revision of the de Ordine Palatii , or the letter written in 879 to a great lay magnate reminding him that "the general disposition of the realm" must depend, not on any one man, but on "the judgement and consent of many."[57] Such ideas had long underlain the political practice of the Franks. Hincmar gave them clearer expression and a new coherence and social force: "The Deeds of Our Kings" were the pastor's teaching aid. Whether addressing his intimates at Reims, in the AB , or reaching out in capitularies and manifestos to a wider audience, Hincmar had a very clear perception of "the useful past."[58]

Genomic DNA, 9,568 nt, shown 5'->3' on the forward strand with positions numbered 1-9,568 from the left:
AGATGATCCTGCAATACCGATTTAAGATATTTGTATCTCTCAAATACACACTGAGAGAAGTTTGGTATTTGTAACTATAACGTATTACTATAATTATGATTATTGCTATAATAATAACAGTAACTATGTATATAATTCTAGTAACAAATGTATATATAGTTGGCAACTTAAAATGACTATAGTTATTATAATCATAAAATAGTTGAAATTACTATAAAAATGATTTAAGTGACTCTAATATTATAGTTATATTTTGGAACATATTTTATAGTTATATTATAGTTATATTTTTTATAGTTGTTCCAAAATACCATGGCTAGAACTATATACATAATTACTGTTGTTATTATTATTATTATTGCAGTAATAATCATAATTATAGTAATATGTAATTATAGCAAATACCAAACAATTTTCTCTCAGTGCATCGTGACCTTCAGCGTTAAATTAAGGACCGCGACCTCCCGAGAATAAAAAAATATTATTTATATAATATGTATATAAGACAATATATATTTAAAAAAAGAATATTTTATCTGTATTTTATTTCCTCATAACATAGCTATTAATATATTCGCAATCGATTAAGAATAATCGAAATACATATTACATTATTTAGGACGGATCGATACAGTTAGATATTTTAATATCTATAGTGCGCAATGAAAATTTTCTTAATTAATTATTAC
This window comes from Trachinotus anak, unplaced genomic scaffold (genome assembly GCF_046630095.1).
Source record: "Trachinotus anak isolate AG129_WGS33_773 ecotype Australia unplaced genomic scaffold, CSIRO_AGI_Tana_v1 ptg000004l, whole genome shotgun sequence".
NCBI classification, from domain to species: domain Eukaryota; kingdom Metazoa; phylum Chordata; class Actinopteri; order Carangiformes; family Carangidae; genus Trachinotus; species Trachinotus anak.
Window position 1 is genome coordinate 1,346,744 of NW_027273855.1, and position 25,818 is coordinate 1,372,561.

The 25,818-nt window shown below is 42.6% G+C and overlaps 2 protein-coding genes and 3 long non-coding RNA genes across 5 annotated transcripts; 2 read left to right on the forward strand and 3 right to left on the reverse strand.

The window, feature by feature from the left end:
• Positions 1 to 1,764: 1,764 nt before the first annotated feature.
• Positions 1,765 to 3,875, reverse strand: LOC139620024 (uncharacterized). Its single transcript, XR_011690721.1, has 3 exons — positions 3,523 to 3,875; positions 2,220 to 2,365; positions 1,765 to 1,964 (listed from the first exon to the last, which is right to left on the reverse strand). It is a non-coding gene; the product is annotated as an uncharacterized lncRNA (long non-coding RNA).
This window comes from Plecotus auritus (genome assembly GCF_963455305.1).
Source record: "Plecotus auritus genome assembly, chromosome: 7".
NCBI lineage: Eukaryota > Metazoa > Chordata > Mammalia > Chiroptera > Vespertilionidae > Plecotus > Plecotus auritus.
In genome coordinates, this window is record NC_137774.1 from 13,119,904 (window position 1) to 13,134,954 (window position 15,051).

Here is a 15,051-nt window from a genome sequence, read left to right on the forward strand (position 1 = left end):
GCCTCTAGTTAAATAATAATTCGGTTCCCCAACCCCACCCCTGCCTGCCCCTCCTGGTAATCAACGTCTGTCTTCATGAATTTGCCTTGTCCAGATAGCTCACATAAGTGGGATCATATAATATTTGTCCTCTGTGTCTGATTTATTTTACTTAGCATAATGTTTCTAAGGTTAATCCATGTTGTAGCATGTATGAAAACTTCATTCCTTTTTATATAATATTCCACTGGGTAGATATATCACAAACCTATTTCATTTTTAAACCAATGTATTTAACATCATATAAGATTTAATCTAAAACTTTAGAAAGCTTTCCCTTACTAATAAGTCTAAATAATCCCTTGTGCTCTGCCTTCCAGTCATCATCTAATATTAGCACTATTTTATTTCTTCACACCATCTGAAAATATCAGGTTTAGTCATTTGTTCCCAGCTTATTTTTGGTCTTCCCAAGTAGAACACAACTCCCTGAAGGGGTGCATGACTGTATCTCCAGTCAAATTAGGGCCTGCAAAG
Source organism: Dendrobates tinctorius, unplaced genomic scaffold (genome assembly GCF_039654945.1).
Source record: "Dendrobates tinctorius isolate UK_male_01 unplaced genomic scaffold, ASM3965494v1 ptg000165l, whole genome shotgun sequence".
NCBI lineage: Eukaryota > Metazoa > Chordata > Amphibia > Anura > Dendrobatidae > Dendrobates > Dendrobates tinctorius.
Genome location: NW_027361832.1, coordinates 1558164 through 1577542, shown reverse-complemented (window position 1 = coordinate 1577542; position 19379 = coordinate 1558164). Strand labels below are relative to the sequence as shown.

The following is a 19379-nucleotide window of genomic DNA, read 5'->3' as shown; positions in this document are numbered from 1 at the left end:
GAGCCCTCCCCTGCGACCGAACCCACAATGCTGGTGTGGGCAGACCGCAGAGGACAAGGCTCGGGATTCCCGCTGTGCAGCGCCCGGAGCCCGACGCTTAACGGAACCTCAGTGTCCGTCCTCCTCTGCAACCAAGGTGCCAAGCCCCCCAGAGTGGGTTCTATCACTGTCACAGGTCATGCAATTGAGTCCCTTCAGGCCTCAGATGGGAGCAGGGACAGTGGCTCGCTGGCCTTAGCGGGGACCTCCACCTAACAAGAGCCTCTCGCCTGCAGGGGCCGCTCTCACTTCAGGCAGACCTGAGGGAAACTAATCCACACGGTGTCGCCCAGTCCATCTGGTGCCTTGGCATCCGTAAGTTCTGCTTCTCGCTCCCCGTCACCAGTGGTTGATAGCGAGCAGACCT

Hincmar saw in the Carolingian dynasty a divinely placed bulwark of social order for the Franks. Boso, the non-Carolingian, was to be rejected. The dynasty's discarded members deserved some sympathy and some share in its honores . But discarded they must be. The overriding problem of past and present was to transmit the dynasty's power safely over time. In a letter to Charles the Bald, Hincmar pointed anxiously to "the loss of many capital places as a result of the multiple divisions of the Frankish realm. For the sake of the royal honor , there must be no diminution of the resources your predecessors used to be able to have from those places." The king and the faithful men in his household needed those portiuncula for their upkeep.[59] The solution was to avoid further division of the Frankish heartlands (the tripartite arrangement agreed at Verdun by the leading men of the Franks along with their kings became for Hincmar both model and limiting case), and if possible to reintegrate what had previously been divided.[60] Hincmar supported Charles the Bald's efforts in this direction, opposing distractions in far-off Italy; he supported Louis the Stammerer's plan for an undivided succession in 879. But another equally urgent requirement had to be set alongside this one: namely, to maintain the aristocratic support on which the dynasty's power depended. Hincmar sought to square these imperatives, presenting Charles in 869 as having such support, Boso in 879 as lacking it. But in the last resort, as in the case of the Stammerer's sons, or as in 876 when Charles sought to acquire his nephew's inherited kingdom, it was the expressed will of the local primores that must prevail. Without their consent, Hincmar implied, no realm could be acquired, in fact or in right. Contemporary history taught prudence, recognition of the fundamental reality of aristocratic power. But for Hincmar, it also showed the role of the faithful men in king-making, not opposed to, but the vehicle of, God's intervention in the world.